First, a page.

Wigley, Shelley, & Lewis, Bobbi Kay (2012).  Rules of engagement: Practice what you tweet.  Public Relations Review, 38(1), 165-167.

This study explored tweets that mention highly engaged companies and compared them to tweets that mention less engaged competitors. Results showed that a highly engaged company received less negative mentions in tweets, but only if the company also practiced dialogic communication. Additionally, less engaged companies received more mentions in tweets and in one instance tweets that mentioned a less engaged company shared more links with others.

This study content analyzed conversations of four company Twitter accounts over a three-day period on Twitter. For the purpose of this study, Southwest Airlines and Comcast were categorized as highly engaged companies; American Airlines and Time Warner Cable were categorized as lesser-engaged companies. Alterian’s social media monitoring service was used to gather data for the study.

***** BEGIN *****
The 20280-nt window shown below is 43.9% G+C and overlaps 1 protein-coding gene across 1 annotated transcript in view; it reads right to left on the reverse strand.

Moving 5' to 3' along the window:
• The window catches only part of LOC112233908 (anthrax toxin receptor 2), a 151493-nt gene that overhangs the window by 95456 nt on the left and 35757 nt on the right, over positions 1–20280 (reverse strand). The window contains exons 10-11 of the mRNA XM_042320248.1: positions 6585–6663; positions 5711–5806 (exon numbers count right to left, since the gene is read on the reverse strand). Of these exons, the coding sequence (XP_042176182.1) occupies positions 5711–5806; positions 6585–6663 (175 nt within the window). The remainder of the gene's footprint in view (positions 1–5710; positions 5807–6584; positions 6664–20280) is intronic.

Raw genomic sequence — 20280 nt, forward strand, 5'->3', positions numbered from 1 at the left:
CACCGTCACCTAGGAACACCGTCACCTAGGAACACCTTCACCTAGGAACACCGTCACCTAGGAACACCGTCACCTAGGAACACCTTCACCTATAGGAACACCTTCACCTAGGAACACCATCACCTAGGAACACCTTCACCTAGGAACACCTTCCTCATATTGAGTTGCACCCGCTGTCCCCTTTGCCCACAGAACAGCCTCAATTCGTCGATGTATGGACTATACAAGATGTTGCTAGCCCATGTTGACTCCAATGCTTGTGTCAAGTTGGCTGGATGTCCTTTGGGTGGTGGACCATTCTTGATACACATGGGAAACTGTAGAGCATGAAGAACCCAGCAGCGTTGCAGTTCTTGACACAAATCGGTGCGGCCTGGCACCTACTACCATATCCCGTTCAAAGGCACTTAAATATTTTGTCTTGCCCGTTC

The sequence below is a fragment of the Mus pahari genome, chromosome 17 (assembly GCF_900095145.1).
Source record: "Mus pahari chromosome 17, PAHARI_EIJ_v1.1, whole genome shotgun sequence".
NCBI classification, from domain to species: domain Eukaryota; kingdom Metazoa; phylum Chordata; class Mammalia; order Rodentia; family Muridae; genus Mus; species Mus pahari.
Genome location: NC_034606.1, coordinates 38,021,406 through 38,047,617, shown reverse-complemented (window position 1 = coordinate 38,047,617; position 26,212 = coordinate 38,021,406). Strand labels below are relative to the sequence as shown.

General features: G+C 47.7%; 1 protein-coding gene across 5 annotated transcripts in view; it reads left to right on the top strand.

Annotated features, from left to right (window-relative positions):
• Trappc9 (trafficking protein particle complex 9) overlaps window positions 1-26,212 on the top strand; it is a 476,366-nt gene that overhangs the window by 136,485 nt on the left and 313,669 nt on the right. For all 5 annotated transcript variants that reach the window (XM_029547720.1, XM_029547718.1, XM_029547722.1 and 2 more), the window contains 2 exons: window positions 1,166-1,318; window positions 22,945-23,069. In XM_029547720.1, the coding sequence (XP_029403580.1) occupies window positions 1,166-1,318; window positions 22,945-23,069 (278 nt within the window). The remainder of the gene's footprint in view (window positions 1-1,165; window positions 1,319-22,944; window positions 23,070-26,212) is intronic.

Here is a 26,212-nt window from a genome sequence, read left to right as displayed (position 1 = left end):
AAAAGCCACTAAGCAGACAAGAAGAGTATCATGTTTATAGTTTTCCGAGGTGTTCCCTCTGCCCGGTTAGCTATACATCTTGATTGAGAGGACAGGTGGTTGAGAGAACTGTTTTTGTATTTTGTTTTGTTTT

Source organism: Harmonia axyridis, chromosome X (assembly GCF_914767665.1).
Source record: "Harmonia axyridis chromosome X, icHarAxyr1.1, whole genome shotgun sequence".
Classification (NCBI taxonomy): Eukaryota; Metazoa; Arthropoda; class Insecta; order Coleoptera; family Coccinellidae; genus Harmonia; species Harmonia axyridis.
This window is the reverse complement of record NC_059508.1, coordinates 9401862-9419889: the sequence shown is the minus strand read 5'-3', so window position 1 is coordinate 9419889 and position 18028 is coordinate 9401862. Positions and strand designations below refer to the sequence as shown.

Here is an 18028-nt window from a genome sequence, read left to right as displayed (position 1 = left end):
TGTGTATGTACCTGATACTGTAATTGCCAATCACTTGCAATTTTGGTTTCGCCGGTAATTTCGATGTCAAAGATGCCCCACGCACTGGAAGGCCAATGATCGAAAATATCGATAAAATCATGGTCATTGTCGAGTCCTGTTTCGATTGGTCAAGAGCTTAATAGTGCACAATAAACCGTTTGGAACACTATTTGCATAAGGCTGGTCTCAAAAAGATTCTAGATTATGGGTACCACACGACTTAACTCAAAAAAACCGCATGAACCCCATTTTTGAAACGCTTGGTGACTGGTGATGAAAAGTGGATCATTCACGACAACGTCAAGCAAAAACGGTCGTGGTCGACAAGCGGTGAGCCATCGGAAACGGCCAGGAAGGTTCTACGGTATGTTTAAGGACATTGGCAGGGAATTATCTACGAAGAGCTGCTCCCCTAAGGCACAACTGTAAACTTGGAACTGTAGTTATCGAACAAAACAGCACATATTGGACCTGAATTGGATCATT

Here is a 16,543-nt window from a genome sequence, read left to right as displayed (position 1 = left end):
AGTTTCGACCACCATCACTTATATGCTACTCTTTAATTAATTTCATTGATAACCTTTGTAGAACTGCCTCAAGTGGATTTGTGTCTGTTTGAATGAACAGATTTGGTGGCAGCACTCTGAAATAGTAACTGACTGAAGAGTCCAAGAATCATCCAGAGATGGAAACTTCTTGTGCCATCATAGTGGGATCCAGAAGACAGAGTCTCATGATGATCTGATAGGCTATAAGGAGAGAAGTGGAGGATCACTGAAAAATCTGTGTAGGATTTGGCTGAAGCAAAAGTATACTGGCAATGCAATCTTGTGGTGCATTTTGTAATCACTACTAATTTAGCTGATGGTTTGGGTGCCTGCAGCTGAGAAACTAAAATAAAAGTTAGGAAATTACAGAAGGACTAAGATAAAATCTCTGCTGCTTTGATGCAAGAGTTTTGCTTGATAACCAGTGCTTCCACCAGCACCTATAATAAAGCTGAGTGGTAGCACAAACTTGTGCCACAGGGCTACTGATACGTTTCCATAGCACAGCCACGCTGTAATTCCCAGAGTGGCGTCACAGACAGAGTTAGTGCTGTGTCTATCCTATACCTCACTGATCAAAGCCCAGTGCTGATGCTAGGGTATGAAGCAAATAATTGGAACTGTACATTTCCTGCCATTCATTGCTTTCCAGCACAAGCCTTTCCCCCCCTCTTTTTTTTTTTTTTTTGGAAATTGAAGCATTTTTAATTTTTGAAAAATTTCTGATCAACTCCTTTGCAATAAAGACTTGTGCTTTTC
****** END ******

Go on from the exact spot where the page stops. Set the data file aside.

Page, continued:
Key Findings

1)    Less engaged companies received more mentions on Twitter than highly engaged companies. The findings agree with professionals and researchers who emphasize message control. Less engaged companies naturally receive more mentions in tweets because the companies are providing a vacuum that must be filled with information from their audiences.

2)    There were not any differences between links included in a tweet from a highly engaged company and a less engaged company. However, highly engaged companies were more likely to engage in two-way communication while less engaged companies were categorized more often as a broadcast, or one-way communication, tweet.

Implications for Practice

A high level of engagement on Twitter can only get companies so far. Companies must back up their conversations with two-way symmetrical communication, and must be willing to fix issues and problems. This may decrease negative comments, and increase conversation, about your organization on Twitter.

Article Location
The full article is available for purchase at: http://www.sciencedirect.com/science/article/pii/S0363811111001111




Heidy Modarelli handles Growth & Marketing for IPR. She has previously written for Entrepreneur, TechCrunch, The Next Web, and VentureBeat.
Follow on Twitter

Leave a Reply